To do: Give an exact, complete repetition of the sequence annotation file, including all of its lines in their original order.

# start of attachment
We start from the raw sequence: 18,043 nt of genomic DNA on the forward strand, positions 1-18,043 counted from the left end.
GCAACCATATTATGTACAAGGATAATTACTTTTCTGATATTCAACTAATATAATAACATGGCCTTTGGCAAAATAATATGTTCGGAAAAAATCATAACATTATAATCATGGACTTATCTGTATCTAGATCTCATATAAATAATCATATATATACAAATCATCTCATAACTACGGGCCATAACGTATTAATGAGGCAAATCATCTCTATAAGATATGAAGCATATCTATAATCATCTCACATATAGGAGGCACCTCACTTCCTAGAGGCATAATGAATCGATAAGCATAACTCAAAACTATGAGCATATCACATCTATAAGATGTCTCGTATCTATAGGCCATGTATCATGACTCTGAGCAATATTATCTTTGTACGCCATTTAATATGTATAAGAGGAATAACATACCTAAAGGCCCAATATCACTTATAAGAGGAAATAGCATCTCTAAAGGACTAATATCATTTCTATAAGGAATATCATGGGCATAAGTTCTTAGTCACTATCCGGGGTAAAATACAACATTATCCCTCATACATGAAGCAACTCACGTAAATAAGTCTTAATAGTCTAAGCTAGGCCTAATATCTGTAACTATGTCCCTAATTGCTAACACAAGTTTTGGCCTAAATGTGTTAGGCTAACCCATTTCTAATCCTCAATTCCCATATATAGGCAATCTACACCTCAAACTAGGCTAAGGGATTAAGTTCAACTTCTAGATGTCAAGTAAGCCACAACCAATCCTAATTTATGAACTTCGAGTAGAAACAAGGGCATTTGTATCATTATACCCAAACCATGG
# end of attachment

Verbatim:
We start from the raw sequence: 18,043 nt of genomic DNA on the forward strand, positions 1-18,043 counted from the left end.
GCAACCATATTATGTACAAGGATAATTACTTTTCTGATATTCAACTAATATAATAACATGGCCTTTGGCAAAATAATATGTTCGGAAAAAATCATAACATTATAATCATGGACTTATCTGTATCTAGATCTCATATAAATAATCATATATATACAAATCATCTCATAACTACGGGCCATAACGTATTAATGAGGCAAATCATCTCTATAAGATATGAAGCATATCTATAATCATCTCACATATAGGAGGCACCTCACTTCCTAGAGGCATAATGAATCGATAAGCATAACTCAAAACTATGAGCATATCACATCTATAAGATGTCTCGTATCTATAGGCCATGTATCATGACTCTGAGCAATATTATCTTTGTACGCCATTTAATATGTATAAGAGGAATAACATACCTAAAGGCCCAATATCACTTATAAGAGGAAATAGCATCTCTAAAGGACTAATATCATTTCTATAAGGAATATCATGGGCATAAGTTCTTAGTCACTATCCGGGGTAAAATACAACATTATCCCTCATACATGAAGCAACTCACGTAAATAAGTCTTAATAGTCTAAGCTAGGCCTAATATCTGTAACTATGTCCCTAATTGCTAACACAAGTTTTGGCCTAAATGTGTTAGGCTAACCCATTTCTAATCCTCAATTCCCATATATAGGCAATCTACACCTCAAACTAGGCTAAGGGATTAAGTTCAACTTCTAGATGTCAAGTAAGCCACAACCAATCCTAATTTATGAACTTCGAGTAGAAACAAGGGCATTTGTATCATTATACCCAAACCATGG